Vendors exit anti-spyware group
Bunfight after reformed adware firm joins Coast
An anti-spyware consortium is on the verge of collapse after admitting 180solutions, the controversial adware firm. to its ranks. CA, Alluria and Webroot, all founding members of the Consortium of Anti-Spyware Technology vendors (Coast) have resigned, citing a lack of faith in its ability to develop effective anti-spyware standards.
180solutions, which describes itself as a provider of search marketing solutions, was allowed to join as a developer member of Coast, despite controversy over its permission-based search assistant applications. CA (here and other vendors (such as McAfee here) describe 180solutions software as adware. 180solutions said that the adware accusation, which it contests, are in any case outdated after it modified its software and agreed to sign up to Coast's code of conduct.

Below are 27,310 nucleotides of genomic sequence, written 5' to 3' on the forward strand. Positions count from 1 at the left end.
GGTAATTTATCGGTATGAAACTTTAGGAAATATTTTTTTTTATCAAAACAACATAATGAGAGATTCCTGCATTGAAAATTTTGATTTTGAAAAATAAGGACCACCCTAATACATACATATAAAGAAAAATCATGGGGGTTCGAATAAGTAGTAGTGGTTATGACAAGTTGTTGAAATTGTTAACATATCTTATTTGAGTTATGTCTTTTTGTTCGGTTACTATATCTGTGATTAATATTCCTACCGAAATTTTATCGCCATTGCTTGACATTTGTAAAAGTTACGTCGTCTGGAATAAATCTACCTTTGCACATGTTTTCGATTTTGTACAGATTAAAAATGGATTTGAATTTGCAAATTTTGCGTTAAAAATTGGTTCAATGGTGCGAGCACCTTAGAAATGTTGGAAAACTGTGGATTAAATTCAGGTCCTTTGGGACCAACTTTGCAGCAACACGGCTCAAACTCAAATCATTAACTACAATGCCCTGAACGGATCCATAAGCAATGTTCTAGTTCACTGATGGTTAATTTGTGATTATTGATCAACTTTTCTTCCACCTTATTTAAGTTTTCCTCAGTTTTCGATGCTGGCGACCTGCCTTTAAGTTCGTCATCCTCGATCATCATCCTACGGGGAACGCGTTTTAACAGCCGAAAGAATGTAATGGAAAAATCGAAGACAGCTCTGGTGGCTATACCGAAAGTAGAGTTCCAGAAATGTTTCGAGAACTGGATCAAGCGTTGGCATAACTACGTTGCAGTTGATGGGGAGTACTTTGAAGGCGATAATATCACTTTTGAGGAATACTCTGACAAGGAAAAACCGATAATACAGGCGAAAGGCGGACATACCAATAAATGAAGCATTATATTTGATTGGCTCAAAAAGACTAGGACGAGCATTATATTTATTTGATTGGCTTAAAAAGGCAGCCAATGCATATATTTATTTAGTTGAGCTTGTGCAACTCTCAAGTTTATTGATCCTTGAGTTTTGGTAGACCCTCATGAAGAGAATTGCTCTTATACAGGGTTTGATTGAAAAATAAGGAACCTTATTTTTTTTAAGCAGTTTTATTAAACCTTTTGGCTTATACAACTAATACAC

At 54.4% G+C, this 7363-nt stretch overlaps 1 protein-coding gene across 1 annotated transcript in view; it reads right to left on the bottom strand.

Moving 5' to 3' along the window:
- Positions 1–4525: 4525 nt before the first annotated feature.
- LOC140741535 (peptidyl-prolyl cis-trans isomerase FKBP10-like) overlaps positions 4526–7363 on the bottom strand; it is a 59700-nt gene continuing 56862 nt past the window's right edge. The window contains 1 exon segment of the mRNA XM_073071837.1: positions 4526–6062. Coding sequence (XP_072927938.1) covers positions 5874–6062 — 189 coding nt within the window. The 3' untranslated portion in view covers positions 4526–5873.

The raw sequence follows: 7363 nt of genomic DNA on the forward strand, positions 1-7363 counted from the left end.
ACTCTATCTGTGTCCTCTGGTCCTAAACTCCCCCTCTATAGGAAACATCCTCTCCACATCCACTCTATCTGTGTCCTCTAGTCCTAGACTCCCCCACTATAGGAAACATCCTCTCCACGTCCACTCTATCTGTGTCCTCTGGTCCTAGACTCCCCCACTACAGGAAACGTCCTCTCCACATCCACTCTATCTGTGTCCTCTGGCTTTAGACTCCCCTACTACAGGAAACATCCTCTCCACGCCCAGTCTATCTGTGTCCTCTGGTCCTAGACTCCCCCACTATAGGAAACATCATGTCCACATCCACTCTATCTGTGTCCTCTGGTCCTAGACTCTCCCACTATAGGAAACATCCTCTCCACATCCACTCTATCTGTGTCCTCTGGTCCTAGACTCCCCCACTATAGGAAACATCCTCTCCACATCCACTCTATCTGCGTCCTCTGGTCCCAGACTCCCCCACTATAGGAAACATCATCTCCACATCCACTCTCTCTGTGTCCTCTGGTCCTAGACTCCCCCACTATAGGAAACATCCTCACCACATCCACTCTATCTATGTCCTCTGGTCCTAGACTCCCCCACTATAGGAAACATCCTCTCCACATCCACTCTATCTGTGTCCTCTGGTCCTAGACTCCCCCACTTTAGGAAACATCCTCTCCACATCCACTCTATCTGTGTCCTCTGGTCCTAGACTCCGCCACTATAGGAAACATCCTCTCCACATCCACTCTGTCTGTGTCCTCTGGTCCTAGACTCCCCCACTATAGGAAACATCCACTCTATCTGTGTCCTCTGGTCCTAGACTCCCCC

Coast's stance over 180solutions has failed to placate internet critics and acted as a lightening rod for discontent over the direction the organisation is taking more generally. "We are withdrawing from Coast because we believe the organization no longer has the ability to create a consensus for effective anti-spyware standards," Sam Curry, vice president of eTrust security management at CA, said in a statement.
CA, which acquired anti-spyware firm PestPatrol in August 2004, said it will continue to work with other vendors and researchers to develop security standards outside of the Coast group. Aluria and Webroot both issued statements giving similar reasons for their exit from Coast and commitments to work together with other anti-spware suppliers. Alluria said "Coast was slow moving in setting standards", while Webroot said "Coast is moving in a direction with which we cannot agree".
Coast's ranks have been substantially depleted by the exodus of CA et al, raising questions about its long-term viability. Remaining members of Coast include security vendor NoAdware.Net and software developer New.Net. ®